The topography, landscape, climate, vegetation and people are totally different. The whole region is hilly, green, rural and less populated. Assam is also the largest tea production state in India.
This tour far exceeds my expectations. First, it has taken me to the off-the-beaten tracks in India, a region I always want to explore.
Second, we had leisure time in the countryside with only a night in Guwahati, Shillong, Sivasagar, Dibrugarh and Kolkata.
Third, the tour was designed in such a way that we had two nights in Cherrapunjee, La Vue Resort near the Kaziranga National Park, Majuli Island and Mon. I enjoyed the strenuous hike to see a 150-year-old double-decker living root bridge. In the Kaziranga National Park, I saw countless rhinos.
The Majuli Island the largest river island in the world, is a highlight. We have travelled like the locals and crossed the Brahmaputra River in a local ferry. The eco resort is rustic without electricity but its food is excellent. We met shy but friendly villagers and visited three sas (temple) which are much smaller. These temples are clean, interesting and more intimate. I particularly like Uttar Kamalabari Satra that only keeps two copies of the Gita and has no idol or image and Auniati Satra has an image of Lord Krishna, its idol, that was brought from Jagannath Temple in Puri.
The best part of the trip was our time in Nagaland. This hilly and remote region is awesome with most beautiful landscape. I enjoy our visit to the Hongphoi Village where we met the headhunting tribe and the Longwa Village located at the India-Myanmar border. We spent an afternoon watching men taking part in competitions and a whole morning watching a procession and a performance of the Aoleang Festival in the stadium.
Their traditional attire is most colourful, their music and dance are fascinating and spectacular. It was a pity we had to leave on April 4 and missed the spectacular show with some 4,000 Konyak ladies dancing to a ceremonial song for five minutes on April 5. Had it not been for the pandemic this year, more tourists would have gone for this festival this year bringing much-needed tourism revenue to this poor part of India.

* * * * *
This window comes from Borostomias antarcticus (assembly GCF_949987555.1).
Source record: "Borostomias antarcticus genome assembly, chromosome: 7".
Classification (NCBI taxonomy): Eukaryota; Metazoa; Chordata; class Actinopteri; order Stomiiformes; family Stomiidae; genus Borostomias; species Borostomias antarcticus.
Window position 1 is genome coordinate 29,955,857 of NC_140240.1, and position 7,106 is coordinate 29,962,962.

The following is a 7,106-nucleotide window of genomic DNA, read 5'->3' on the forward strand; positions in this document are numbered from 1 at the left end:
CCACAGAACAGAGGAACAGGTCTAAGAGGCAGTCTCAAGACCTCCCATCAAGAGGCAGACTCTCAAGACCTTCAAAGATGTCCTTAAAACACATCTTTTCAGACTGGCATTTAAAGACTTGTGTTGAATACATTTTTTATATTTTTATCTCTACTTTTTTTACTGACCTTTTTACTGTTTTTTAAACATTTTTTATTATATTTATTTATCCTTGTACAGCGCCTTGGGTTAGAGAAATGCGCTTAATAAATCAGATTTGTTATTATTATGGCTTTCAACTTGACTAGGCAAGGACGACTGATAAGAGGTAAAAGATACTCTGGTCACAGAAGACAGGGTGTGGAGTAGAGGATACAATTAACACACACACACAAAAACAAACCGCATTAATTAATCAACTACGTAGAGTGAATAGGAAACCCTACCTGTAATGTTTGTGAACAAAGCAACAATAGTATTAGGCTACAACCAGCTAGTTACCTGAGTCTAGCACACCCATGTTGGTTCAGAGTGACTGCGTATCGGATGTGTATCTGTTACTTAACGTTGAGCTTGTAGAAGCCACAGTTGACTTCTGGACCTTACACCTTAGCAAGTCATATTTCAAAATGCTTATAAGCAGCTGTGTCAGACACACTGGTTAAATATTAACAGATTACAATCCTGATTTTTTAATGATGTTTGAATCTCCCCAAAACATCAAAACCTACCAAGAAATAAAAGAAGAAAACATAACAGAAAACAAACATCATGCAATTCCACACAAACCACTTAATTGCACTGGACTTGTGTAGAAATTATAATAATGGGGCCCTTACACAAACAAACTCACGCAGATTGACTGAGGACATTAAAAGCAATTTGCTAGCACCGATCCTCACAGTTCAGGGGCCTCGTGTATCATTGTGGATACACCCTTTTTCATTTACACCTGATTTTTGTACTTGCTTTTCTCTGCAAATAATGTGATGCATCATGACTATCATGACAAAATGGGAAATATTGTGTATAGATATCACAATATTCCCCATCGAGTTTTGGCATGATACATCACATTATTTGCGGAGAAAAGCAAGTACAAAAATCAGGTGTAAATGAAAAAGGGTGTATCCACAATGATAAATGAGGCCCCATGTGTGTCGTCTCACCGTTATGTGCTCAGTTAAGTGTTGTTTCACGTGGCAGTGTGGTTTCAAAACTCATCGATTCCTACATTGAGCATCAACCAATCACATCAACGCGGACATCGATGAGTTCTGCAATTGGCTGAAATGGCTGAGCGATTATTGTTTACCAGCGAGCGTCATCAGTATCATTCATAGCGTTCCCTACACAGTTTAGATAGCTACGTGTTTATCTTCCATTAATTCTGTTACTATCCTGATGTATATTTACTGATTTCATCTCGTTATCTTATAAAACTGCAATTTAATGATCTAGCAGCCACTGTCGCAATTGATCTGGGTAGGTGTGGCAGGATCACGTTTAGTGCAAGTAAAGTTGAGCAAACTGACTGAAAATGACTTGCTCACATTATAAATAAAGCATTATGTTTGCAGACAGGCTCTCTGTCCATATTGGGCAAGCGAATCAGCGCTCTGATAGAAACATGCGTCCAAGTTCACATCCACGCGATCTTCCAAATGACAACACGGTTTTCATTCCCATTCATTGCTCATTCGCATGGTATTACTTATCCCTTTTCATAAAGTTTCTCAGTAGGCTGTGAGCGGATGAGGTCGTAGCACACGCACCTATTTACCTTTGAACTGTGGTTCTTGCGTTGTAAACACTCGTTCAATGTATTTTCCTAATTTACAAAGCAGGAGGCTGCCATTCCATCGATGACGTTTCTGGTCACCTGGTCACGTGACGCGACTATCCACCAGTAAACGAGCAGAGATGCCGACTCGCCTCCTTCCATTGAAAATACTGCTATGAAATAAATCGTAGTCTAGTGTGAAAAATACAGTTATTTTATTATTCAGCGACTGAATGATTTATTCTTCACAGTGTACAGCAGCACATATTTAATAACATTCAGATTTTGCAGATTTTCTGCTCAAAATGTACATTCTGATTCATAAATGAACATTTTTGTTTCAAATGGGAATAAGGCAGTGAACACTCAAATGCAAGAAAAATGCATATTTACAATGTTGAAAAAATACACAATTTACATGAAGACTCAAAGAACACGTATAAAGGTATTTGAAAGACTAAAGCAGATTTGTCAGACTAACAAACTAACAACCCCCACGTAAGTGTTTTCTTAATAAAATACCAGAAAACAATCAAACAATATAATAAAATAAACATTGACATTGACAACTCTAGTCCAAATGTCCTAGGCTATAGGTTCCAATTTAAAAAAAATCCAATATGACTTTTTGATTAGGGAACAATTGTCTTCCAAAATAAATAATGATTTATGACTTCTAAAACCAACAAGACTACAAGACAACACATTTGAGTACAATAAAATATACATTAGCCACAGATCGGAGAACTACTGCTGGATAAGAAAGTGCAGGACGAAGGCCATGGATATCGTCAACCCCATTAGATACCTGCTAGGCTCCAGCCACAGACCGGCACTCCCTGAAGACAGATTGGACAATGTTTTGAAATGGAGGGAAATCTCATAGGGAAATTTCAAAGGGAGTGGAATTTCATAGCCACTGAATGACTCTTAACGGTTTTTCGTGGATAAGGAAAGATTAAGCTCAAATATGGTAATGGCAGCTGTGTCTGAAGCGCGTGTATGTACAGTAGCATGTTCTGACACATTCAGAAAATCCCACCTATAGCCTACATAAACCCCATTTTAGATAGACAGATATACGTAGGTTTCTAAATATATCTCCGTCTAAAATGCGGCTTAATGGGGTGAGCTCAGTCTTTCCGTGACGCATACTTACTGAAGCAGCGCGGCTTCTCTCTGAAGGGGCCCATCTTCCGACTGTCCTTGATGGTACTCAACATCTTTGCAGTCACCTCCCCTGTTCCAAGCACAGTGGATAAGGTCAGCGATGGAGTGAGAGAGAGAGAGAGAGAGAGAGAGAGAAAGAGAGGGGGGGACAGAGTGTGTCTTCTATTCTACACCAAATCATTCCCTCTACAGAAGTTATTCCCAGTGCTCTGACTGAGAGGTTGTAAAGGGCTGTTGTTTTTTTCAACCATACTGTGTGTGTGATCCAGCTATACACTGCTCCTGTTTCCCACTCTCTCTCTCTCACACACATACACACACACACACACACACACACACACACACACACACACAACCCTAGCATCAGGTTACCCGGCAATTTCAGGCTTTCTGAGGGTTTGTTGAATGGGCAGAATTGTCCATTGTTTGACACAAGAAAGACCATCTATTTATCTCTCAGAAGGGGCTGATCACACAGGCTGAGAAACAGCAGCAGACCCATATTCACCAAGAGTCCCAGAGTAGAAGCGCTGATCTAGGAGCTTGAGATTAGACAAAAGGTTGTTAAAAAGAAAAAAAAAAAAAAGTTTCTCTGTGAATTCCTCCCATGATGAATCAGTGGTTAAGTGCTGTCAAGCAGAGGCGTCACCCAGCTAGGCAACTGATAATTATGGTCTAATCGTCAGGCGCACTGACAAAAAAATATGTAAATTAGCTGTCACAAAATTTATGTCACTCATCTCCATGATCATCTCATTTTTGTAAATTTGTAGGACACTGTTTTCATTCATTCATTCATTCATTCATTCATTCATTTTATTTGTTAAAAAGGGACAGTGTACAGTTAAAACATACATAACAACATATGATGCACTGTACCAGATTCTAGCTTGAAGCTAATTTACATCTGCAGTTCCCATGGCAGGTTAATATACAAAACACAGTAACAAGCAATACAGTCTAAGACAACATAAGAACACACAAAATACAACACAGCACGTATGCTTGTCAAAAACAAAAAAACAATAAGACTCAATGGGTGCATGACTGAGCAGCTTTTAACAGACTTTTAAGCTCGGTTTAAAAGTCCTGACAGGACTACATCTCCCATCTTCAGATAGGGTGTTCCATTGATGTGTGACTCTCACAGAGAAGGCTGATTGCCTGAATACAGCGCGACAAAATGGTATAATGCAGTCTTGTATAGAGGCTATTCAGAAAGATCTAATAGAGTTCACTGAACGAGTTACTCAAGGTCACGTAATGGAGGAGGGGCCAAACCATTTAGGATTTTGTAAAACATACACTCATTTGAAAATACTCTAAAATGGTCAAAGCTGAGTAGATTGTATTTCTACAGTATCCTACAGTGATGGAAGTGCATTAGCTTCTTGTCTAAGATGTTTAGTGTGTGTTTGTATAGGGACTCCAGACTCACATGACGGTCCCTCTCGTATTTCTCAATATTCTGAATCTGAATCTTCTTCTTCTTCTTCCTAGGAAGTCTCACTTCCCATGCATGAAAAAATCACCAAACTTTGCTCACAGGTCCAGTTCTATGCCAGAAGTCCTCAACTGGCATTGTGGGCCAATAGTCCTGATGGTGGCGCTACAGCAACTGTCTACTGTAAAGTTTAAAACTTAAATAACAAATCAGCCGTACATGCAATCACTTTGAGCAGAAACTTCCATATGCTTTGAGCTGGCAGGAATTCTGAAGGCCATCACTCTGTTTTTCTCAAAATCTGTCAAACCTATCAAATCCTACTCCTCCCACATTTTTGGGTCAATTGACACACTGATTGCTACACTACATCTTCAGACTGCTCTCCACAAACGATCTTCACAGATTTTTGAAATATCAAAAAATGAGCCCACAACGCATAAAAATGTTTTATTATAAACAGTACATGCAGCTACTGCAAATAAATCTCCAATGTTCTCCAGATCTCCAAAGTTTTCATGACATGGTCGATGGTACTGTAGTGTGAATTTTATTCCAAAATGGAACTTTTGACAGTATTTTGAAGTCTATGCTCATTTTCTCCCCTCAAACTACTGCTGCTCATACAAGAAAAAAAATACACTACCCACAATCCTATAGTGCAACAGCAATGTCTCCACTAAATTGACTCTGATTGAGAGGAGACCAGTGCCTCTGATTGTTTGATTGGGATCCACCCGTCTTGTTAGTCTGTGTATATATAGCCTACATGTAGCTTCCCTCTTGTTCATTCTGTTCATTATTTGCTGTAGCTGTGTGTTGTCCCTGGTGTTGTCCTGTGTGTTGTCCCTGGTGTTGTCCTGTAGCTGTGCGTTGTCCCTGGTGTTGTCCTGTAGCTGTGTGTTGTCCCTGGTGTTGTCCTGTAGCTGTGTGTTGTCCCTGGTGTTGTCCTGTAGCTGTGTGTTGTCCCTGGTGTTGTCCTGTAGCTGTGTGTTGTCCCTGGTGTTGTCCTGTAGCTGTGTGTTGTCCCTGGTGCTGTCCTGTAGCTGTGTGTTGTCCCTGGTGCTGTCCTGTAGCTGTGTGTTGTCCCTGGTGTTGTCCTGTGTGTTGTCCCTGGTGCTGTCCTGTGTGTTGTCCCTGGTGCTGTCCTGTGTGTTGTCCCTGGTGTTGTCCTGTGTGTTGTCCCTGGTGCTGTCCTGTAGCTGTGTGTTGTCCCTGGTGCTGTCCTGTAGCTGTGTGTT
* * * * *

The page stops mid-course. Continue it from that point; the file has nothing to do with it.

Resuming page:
Our trip ended again in Kolkata which I first visited in 1978 on a study trip. This time, the guided tour arranged by Exodus took me for the first time to St John’s Church, the Kali Temple, the House of Mother Teresa and the Strand with a stroll along the Hooghly River. On my last day, I went to the famous flower market by the Howrah Bridge before 7 am. It is a ‘must’ for visitors and a mind-blowing experience. The colours, the crowd, the setting, the noise and energy are mesmerising. I stood on the Howrah Bridge, walked along the Hooghly River next to the flower market and watched the locals bathing in the river and boats sailing by. I could feel the pulse and rhythm, the spirit and life of the city.
Somehow, Kolkata is one of the few places that can stir me up. When strolling in old Kolkata, I recognised some of the buildings I saw in 1978. They look dilapidated, more crowded and worse than the condition some 40 years ago. The flower market is filthy and covered with garbage. The pedestrian bridge over the railway line and the railway line look as though it had not been cleaned since the departure of the British.
Despite the chaos and dilapidation, Kolkata with its rich colonial history and as a melting pot of cultures and communities, is vibrant and humane. Old Kolkata is studded with majestic historical buildings and the Indian Museum is a gem. My walk in the College Street with hundreds of book stalls and thousands of students queuing up to buy school books and a ride on the old tram are two other mind-blowing experiences.
To conclude, my 39-day travel from the south to the northeast of India sub-continent covering some 2,000km by rail and 1,500km by the road, is an eye-opening experience. I had a great time whether travelling alone or with a group. Of course, it is often fun to travel with like-minded mates. Lesley, who loves travel, has given me tips on trips to Yemen, Libya and Djibouti. These are places I love to visit one day.
India rich in history, culture and natural assets has 38 World Heritage Sites. Out of its 28 states, I have only visited 16. Certainly, I shall return again with a view to visiting the remaining 12 states and 11 World Heritage sites.